It is very difficult to obtain valid consent. The result is that you should only rely on consent if there is no other legal processing condition that you can identify. You should not ask for consent if you will process data anyway as this could amount to unfair processing. Any consent that is not GDPR compliant after 25 May 2018 will not be valid and cannot be relied on as a legal basis for processing.
Definition of GDPR consent:
“Any freely given specific, informed and explicit indication of his or her wishes by which the data subject, either by a statement or by a clear affirmative action, signifies agreement to personal data relating to them being processed. All GDPR consent must be explicit.”
In order to obtain valid consent, the following conditions apply:
- The consent to the processing of personal data must be ‘unbundled’ and cannot be lumped in with other terms and conditions. Providing consent to the processing cannot be a prerequisite for the provision of a service unless it is necessary for the provision of that service. Requiring consent for processing that it is not necessary for the provision of the service will not produce valid consent.
- There has to be an ‘active opt-in’, which means that pre-ticked opt-in boxes and any mechanism that relies on silence are invalid and consent requires a positive action on the part of the individual.
- The consent should be ‘granular’, allowing the individual to consent separately to different types of processing and different purposes of processing.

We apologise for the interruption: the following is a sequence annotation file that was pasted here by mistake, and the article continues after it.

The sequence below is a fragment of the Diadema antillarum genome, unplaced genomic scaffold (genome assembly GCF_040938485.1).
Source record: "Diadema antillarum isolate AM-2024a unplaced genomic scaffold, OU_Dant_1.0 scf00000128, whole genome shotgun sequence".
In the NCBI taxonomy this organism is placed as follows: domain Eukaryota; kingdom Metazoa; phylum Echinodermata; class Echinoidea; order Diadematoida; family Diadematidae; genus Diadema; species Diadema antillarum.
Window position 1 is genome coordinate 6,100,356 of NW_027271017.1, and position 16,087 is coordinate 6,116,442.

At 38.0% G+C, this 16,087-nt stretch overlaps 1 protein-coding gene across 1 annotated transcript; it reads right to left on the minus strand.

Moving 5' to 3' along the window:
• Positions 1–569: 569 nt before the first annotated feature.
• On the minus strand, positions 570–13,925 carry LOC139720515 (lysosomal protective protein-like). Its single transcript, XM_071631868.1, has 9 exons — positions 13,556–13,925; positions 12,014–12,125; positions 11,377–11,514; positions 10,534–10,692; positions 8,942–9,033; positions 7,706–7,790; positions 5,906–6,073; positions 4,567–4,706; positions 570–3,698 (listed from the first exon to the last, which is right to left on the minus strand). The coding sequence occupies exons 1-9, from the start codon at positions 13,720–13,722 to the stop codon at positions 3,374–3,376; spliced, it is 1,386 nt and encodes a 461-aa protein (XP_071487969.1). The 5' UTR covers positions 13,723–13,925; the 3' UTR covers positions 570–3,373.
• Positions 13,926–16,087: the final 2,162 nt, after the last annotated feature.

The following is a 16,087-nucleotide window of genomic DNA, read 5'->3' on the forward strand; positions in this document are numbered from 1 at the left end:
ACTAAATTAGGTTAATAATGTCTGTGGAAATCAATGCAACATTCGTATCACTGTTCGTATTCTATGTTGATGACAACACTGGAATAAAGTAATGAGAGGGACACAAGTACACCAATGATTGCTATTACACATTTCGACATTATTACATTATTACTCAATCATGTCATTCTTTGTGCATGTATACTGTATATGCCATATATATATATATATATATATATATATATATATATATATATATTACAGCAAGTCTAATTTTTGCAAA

- The data controller must be ‘named’ along with any third party who will be relying on the consent. This means that naming a sector or referring to generic ‘third parties with similar interests’ will no longer allow that third party to rely on that consent.
- Consent must be ‘documented’, which means that records must be kept of what the individual consented to and when, and how they were told.
- Consent must be as ‘easy to withdraw’ as it was to provide. There must be no detriment if an individual withdraws consent or refuses to provide consent.
- Consent will only be valid if is obtained where there is ‘no imbalance in the relationship’ between the data controller and the data subject. This will present difficulties for employers in relation to employees and public authorities, which will mean that they cannot rely on consent.
- Consent must be ‘refreshed’ at appropriate intervals, depending on the type of processing taking place.
In Scotland, under the UK Data Protection Bill, a child who has reached the age of 12 can generally be deemed competent to provide consent on his or her own behalf and exercise their own data subject rights.